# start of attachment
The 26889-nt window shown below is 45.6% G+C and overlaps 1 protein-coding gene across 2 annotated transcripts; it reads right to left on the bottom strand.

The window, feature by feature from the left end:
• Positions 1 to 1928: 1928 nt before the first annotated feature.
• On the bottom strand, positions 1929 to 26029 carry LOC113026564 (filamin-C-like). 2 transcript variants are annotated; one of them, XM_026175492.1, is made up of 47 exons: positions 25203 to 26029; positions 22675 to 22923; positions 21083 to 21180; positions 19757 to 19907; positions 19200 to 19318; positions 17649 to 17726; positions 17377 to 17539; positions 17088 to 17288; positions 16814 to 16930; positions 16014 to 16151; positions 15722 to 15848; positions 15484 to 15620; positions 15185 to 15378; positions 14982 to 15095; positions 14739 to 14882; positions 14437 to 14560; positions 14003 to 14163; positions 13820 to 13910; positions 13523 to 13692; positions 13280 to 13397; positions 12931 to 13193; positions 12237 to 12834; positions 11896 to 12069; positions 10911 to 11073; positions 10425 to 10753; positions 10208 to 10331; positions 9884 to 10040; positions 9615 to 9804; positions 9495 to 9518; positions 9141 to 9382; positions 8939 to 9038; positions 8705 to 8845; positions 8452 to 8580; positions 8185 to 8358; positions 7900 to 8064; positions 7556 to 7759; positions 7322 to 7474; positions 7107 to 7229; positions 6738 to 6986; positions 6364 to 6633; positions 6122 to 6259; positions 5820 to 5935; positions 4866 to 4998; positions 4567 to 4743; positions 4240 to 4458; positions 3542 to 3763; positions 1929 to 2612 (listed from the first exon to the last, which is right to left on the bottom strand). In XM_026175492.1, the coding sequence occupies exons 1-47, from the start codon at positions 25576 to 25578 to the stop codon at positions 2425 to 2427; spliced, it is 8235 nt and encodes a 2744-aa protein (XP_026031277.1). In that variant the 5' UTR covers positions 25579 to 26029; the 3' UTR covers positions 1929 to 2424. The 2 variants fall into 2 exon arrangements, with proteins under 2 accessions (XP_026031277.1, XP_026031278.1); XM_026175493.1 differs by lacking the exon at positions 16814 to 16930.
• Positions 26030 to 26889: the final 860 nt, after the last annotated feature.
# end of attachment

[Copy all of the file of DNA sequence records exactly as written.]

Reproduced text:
The 26889-nt window shown below is 45.6% G+C and overlaps 1 protein-coding gene across 2 annotated transcripts; it reads right to left on the bottom strand.

The window, feature by feature from the left end:
• Positions 1 to 1928: 1928 nt before the first annotated feature.
• On the bottom strand, positions 1929 to 26029 carry LOC113026564 (filamin-C-like). 2 transcript variants are annotated; one of them, XM_026175492.1, is made up of 47 exons: positions 25203 to 26029; positions 22675 to 22923; positions 21083 to 21180; positions 19757 to 19907; positions 19200 to 19318; positions 17649 to 17726; positions 17377 to 17539; positions 17088 to 17288; positions 16814 to 16930; positions 16014 to 16151; positions 15722 to 15848; positions 15484 to 15620; positions 15185 to 15378; positions 14982 to 15095; positions 14739 to 14882; positions 14437 to 14560; positions 14003 to 14163; positions 13820 to 13910; positions 13523 to 13692; positions 13280 to 13397; positions 12931 to 13193; positions 12237 to 12834; positions 11896 to 12069; positions 10911 to 11073; positions 10425 to 10753; positions 10208 to 10331; positions 9884 to 10040; positions 9615 to 9804; positions 9495 to 9518; positions 9141 to 9382; positions 8939 to 9038; positions 8705 to 8845; positions 8452 to 8580; positions 8185 to 8358; positions 7900 to 8064; positions 7556 to 7759; positions 7322 to 7474; positions 7107 to 7229; positions 6738 to 6986; positions 6364 to 6633; positions 6122 to 6259; positions 5820 to 5935; positions 4866 to 4998; positions 4567 to 4743; positions 4240 to 4458; positions 3542 to 3763; positions 1929 to 2612 (listed from the first exon to the last, which is right to left on the bottom strand). In XM_026175492.1, the coding sequence occupies exons 1-47, from the start codon at positions 25576 to 25578 to the stop codon at positions 2425 to 2427; spliced, it is 8235 nt and encodes a 2744-aa protein (XP_026031277.1). In that variant the 5' UTR covers positions 25579 to 26029; the 3' UTR covers positions 1929 to 2424. The 2 variants fall into 2 exon arrangements, with proteins under 2 accessions (XP_026031277.1, XP_026031278.1); XM_026175493.1 differs by lacking the exon at positions 16814 to 16930.
• Positions 26030 to 26889: the final 860 nt, after the last annotated feature.